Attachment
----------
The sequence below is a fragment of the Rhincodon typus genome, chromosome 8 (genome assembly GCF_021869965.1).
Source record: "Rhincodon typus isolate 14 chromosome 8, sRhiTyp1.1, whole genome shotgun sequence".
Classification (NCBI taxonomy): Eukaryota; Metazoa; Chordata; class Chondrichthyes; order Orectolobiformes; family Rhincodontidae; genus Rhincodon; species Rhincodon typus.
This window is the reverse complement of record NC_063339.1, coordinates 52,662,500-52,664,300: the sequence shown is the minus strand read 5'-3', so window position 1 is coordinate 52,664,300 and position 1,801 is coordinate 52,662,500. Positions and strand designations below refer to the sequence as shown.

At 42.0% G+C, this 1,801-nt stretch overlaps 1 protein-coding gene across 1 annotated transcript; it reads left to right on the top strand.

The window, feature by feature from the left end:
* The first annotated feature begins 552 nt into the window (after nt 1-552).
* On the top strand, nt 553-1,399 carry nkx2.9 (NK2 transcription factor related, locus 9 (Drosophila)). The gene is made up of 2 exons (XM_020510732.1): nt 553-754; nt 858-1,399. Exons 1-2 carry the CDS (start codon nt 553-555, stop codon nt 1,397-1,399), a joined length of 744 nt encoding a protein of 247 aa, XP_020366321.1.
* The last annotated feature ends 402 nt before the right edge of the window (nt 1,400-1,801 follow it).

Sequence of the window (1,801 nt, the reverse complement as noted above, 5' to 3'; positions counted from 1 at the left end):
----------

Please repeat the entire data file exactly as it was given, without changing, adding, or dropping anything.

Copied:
The sequence below is a fragment of the Rhincodon typus genome, chromosome 8 (genome assembly GCF_021869965.1).
Source record: "Rhincodon typus isolate 14 chromosome 8, sRhiTyp1.1, whole genome shotgun sequence".
Classification (NCBI taxonomy): Eukaryota; Metazoa; Chordata; class Chondrichthyes; order Orectolobiformes; family Rhincodontidae; genus Rhincodon; species Rhincodon typus.
This window is the reverse complement of record NC_063339.1, coordinates 52,662,500-52,664,300: the sequence shown is the minus strand read 5'-3', so window position 1 is coordinate 52,664,300 and position 1,801 is coordinate 52,662,500. Positions and strand designations below refer to the sequence as shown.

At 42.0% G+C, this 1,801-nt stretch overlaps 1 protein-coding gene across 1 annotated transcript; it reads left to right on the top strand.

The window, feature by feature from the left end:
* The first annotated feature begins 552 nt into the window (after nt 1-552).
* On the top strand, nt 553-1,399 carry nkx2.9 (NK2 transcription factor related, locus 9 (Drosophila)). The gene is made up of 2 exons (XM_020510732.1): nt 553-754; nt 858-1,399. Exons 1-2 carry the CDS (start codon nt 553-555, stop codon nt 1,397-1,399), a joined length of 744 nt encoding a protein of 247 aa, XP_020366321.1.
* The last annotated feature ends 402 nt before the right edge of the window (nt 1,400-1,801 follow it).

Sequence of the window (1,801 nt, the reverse complement as noted above, 5' to 3'; positions counted from 1 at the left end):